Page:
The spike in bond yields following reports that China is contemplating cutting back on its purchase of US government debt has only reinforced predictions of the end of an era for bond bulls. Local share investors have been curiously observing what could be the end of a 36-year bull market for credit with morbid curiosity – much like how one would slow down to see a car crash on a highway. But don’t be fooled into thinking this won’t affect us equity investors. There are at least two significant ways the bond market will impact on our share portfolio. The…
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The spike in bond yields following reports that China is contemplating cutting back on its purchase of US government debt has only reinforced predictions of the end of an era for bond bulls.
Local share investors have been curiously observing what could be the end of a 36-year bull market for credit with morbid curiosity – much like how one would slow down to see a car crash on a highway.
But don’t be fooled into thinking this won’t affect us equity investors. There are at least two significant ways the bond market will impact on our share portfolio.
The first and more obvious impact is a rise in borrowing costs. When the price of a debt security drops, its interest rate rises as price and rates are inversely correlated.
A bond bear market means prices will drop and rates will rise, making it more expensive for companies and consumers to borrow. This will impinge on company profits.
But even companies with no debt will be negatively affected. A higher government bond rate will depress stock valuations as the discount rate that analysts use in calculating price targets are benchmarked to this.
The other issue is the flattening of the yield curve. This is when interest rates on short-term debt (such as government bonds that mature in two years) rise faster than long-term debt (such as government bonds that mature in ten years).
Expectations that the US Federal Reserve will raise the Fed Funds Rate are probably the key driver for the flattening yield curve. Short-dated bonds are more sensitive to the interest rate changes by the central bank.
The Australian market often takes its cue from the US market and there is a distinct flattening of the yield curve here.
There are several implications for stocks. Research by Citigroup shows value stocks are positively correlated to a steepening yield curve while growth stocks are negatively correlated to this trend.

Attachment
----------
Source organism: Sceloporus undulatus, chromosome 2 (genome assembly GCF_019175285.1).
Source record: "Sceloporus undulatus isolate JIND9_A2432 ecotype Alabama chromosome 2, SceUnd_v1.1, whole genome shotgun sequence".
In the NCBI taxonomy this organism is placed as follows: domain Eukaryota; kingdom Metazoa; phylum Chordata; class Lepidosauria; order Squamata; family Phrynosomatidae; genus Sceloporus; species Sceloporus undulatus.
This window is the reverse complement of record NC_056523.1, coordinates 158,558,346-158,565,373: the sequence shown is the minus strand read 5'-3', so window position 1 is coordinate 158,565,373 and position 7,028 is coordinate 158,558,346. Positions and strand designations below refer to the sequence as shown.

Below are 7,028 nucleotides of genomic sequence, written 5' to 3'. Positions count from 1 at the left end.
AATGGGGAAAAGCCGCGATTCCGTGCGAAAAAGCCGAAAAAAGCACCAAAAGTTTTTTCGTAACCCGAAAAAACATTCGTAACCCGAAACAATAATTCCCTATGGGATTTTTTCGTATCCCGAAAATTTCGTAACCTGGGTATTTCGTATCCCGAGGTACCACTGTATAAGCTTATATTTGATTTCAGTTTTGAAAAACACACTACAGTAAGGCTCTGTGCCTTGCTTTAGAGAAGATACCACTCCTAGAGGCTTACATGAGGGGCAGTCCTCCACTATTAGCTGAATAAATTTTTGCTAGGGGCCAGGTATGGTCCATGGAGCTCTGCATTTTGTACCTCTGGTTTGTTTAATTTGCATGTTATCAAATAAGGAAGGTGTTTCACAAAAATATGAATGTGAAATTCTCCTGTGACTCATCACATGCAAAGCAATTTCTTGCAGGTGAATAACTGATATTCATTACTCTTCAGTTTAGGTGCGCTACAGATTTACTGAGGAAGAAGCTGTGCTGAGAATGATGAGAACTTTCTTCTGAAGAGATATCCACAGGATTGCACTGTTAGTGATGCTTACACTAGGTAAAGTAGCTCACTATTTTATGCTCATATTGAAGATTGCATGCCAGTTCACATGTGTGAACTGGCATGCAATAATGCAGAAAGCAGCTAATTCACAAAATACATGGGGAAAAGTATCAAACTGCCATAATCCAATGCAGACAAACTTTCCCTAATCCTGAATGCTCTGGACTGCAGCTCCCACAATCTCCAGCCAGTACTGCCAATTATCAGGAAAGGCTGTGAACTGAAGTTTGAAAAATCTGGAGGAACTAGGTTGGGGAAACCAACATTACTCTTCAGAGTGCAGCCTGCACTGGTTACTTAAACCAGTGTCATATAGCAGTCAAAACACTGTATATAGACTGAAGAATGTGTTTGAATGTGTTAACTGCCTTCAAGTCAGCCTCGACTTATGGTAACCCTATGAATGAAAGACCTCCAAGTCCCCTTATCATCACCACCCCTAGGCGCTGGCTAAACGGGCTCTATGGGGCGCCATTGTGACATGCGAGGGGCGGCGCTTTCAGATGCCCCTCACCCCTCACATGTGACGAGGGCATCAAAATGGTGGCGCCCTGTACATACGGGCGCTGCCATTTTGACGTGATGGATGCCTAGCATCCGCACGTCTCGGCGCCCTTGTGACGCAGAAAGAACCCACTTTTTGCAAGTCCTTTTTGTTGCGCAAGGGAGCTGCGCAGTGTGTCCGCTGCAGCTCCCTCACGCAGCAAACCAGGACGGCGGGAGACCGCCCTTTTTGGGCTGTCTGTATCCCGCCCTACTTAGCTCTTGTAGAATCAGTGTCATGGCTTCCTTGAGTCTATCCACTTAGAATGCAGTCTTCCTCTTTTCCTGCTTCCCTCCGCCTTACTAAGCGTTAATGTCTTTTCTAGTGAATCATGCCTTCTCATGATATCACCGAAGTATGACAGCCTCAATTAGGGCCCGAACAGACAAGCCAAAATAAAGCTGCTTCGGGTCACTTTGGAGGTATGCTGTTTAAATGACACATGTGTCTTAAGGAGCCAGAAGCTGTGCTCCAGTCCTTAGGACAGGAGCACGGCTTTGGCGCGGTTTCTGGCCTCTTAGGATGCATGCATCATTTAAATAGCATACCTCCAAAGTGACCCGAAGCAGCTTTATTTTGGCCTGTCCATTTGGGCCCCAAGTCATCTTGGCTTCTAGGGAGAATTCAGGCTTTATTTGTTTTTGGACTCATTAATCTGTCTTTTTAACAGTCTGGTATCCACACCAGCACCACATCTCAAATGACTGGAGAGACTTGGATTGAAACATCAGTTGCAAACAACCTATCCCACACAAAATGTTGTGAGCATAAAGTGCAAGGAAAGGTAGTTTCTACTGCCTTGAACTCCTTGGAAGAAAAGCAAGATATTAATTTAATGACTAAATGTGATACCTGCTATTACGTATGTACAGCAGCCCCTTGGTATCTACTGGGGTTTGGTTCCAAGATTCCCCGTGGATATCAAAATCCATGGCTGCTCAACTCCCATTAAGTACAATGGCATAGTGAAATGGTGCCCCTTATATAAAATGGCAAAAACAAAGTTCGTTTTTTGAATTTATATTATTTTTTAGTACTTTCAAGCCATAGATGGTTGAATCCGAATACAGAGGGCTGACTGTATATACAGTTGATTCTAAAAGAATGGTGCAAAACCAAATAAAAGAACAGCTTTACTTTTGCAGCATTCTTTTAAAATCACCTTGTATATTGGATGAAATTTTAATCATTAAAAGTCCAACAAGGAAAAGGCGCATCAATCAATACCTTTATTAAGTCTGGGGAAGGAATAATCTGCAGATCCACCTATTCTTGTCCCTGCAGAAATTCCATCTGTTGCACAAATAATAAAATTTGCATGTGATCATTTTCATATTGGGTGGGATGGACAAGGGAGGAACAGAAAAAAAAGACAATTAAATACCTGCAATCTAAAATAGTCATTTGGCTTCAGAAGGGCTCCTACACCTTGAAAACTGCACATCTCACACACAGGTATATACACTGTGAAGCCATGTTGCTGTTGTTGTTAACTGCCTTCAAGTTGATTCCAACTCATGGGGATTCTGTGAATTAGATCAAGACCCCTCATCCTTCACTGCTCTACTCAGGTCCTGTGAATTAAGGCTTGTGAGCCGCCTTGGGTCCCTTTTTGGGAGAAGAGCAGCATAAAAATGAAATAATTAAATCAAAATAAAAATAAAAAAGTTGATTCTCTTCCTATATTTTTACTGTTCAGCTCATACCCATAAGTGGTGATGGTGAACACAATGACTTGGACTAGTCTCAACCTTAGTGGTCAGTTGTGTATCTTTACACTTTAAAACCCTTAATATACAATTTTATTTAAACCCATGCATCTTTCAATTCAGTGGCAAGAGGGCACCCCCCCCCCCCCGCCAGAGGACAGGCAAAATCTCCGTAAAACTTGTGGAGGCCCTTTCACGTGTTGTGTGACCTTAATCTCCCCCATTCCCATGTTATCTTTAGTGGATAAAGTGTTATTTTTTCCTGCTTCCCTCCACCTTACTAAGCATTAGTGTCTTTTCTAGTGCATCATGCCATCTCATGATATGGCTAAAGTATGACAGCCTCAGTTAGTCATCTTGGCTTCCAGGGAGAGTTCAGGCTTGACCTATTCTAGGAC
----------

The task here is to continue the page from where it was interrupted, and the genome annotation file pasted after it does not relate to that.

What this means is that a flattening yield curve could give growth stocks more runway to outperform as they have been in 2017. If you looked at the list of the best performing large cap stocks, it is dominated by companies with strong earnings growth momentum and high price-earnings (P/E) multiples.
These top performers include gaming machine maker Aristocrat Leisure Limited (ASX: ALL), wine maker Treasury Wine Estates Ltd (ASX: TWE), construction group Cimic Group Ltd (ASX: CIM), blood products company CSL Limited (ASX: CSL) and online property classifieds group REA Group Limited (ASX: REA).
It may be too early to switch out of growth for value stocks for 2018, so bargain hunters will need to be particularly careful when trawling for cheap shares.
Our Big Banks will also have a harder time outperforming when the yield curve flattens as they typically borrow long to lend short.
It will probably be challenging for the likes of Commonwealth Bank of Australia (ASX: CBA), Westpac Banking Corp (ASX: WBC), Australia and New Zealand Banking Group (ASX: ANZ) and National Australia Bank Ltd. (ASX: NAB) to expand their margins in such an environment.
The good news is that the yield curve will have little impact on a sector that the experts at the Motley Fool are particularly bullish on.
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Motley Fool contributor Brendon Lau owns shares of Australia & New Zealand Banking Group Limited, National Australia Bank Limited, and Westpac Banking. The Motley Fool Australia owns shares of National Australia Bank Limited. The Motley Fool Australia has recommended REA Group Limited and Treasury Wine Estates Limited. We Fools may not all hold the same opinions, but we all believe that considering a diverse range of insights makes us better investors. The Motley Fool has a disclosure policy. This article contains general investment advice only (under AFSL 400691). Authorised by Bruce Jackson.